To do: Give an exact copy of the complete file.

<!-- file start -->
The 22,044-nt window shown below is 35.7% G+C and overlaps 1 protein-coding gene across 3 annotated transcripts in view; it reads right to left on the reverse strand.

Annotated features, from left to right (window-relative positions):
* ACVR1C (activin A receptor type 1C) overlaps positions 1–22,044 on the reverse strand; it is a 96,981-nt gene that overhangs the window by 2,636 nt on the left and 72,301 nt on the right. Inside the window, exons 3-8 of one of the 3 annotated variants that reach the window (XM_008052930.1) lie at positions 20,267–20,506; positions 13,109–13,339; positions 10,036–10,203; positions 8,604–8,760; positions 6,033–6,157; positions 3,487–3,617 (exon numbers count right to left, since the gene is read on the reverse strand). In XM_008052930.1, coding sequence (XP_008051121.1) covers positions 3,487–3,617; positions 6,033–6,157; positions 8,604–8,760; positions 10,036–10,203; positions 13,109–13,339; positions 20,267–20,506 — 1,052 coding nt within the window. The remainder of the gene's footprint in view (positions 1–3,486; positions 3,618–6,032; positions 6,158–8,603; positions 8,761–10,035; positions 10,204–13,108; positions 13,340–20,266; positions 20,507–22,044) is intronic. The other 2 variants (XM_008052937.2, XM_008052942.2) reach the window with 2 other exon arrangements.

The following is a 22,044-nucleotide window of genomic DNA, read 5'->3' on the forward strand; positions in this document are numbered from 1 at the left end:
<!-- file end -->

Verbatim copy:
The 22,044-nt window shown below is 35.7% G+C and overlaps 1 protein-coding gene across 3 annotated transcripts in view; it reads right to left on the reverse strand.

Annotated features, from left to right (window-relative positions):
* ACVR1C (activin A receptor type 1C) overlaps positions 1–22,044 on the reverse strand; it is a 96,981-nt gene that overhangs the window by 2,636 nt on the left and 72,301 nt on the right. Inside the window, exons 3-8 of one of the 3 annotated variants that reach the window (XM_008052930.1) lie at positions 20,267–20,506; positions 13,109–13,339; positions 10,036–10,203; positions 8,604–8,760; positions 6,033–6,157; positions 3,487–3,617 (exon numbers count right to left, since the gene is read on the reverse strand). In XM_008052930.1, coding sequence (XP_008051121.1) covers positions 3,487–3,617; positions 6,033–6,157; positions 8,604–8,760; positions 10,036–10,203; positions 13,109–13,339; positions 20,267–20,506 — 1,052 coding nt within the window. The remainder of the gene's footprint in view (positions 1–3,486; positions 3,618–6,032; positions 6,158–8,603; positions 8,761–10,035; positions 10,204–13,108; positions 13,340–20,266; positions 20,507–22,044) is intronic. The other 2 variants (XM_008052937.2, XM_008052942.2) reach the window with 2 other exon arrangements.

The following is a 22,044-nucleotide window of genomic DNA, read 5'->3' on the forward strand; positions in this document are numbered from 1 at the left end: